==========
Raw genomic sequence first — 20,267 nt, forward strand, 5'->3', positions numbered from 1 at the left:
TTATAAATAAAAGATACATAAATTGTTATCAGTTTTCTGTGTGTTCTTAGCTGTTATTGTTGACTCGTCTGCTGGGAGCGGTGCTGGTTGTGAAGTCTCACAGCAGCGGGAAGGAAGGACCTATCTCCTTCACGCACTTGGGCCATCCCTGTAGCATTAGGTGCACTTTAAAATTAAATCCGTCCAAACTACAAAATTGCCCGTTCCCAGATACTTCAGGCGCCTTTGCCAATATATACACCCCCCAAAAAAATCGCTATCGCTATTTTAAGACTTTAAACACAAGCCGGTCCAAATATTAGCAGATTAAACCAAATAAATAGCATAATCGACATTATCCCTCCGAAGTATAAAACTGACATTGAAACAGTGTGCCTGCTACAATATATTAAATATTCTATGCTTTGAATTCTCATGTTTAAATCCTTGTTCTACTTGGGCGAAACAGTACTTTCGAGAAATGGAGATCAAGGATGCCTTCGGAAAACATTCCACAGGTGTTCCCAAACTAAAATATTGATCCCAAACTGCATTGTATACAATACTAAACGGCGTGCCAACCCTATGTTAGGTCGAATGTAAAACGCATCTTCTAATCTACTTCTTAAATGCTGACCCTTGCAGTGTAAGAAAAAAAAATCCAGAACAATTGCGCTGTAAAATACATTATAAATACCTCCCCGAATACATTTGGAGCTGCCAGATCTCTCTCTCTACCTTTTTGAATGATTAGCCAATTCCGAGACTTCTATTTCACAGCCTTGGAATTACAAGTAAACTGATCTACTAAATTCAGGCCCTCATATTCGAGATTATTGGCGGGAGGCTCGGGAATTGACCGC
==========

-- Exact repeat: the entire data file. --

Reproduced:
Raw genomic sequence first — 20,267 nt, forward strand, 5'->3', positions numbered from 1 at the left:
TTATAAATAAAAGATACATAAATTGTTATCAGTTTTCTGTGTGTTCTTAGCTGTTATTGTTGACTCGTCTGCTGGGAGCGGTGCTGGTTGTGAAGTCTCACAGCAGCGGGAAGGAAGGACCTATCTCCTTCACGCACTTGGGCCATCCCTGTAGCATTAGGTGCACTTTAAAATTAAATCCGTCCAAACTACAAAATTGCCCGTTCCCAGATACTTCAGGCGCCTTTGCCAATATATACACCCCCCAAAAAAATCGCTATCGCTATTTTAAGACTTTAAACACAAGCCGGTCCAAATATTAGCAGATTAAACCAAATAAATAGCATAATCGACATTATCCCTCCGAAGTATAAAACTGACATTGAAACAGTGTGCCTGCTACAATATATTAAATATTCTATGCTTTGAATTCTCATGTTTAAATCCTTGTTCTACTTGGGCGAAACAGTACTTTCGAGAAATGGAGATCAAGGATGCCTTCGGAAAACATTCCACAGGTGTTCCCAAACTAAAATATTGATCCCAAACTGCATTGTATACAATACTAAACGGCGTGCCAACCCTATGTTAGGTCGAATGTAAAACGCATCTTCTAATCTACTTCTTAAATGCTGACCCTTGCAGTGTAAGAAAAAAAAATCCAGAACAATTGCGCTGTAAAATACATTATAAATACCTCCCCGAATACATTTGGAGCTGCCAGATCTCTCTCTCTACCTTTTTGAATGATTAGCCAATTCCGAGACTTCTATTTCACAGCCTTGGAATTACAAGTAAACTGATCTACTAAATTCAGGCCCTCATATTCGAGATTATTGGCGGGAGGCTCGGGAATTGACCGC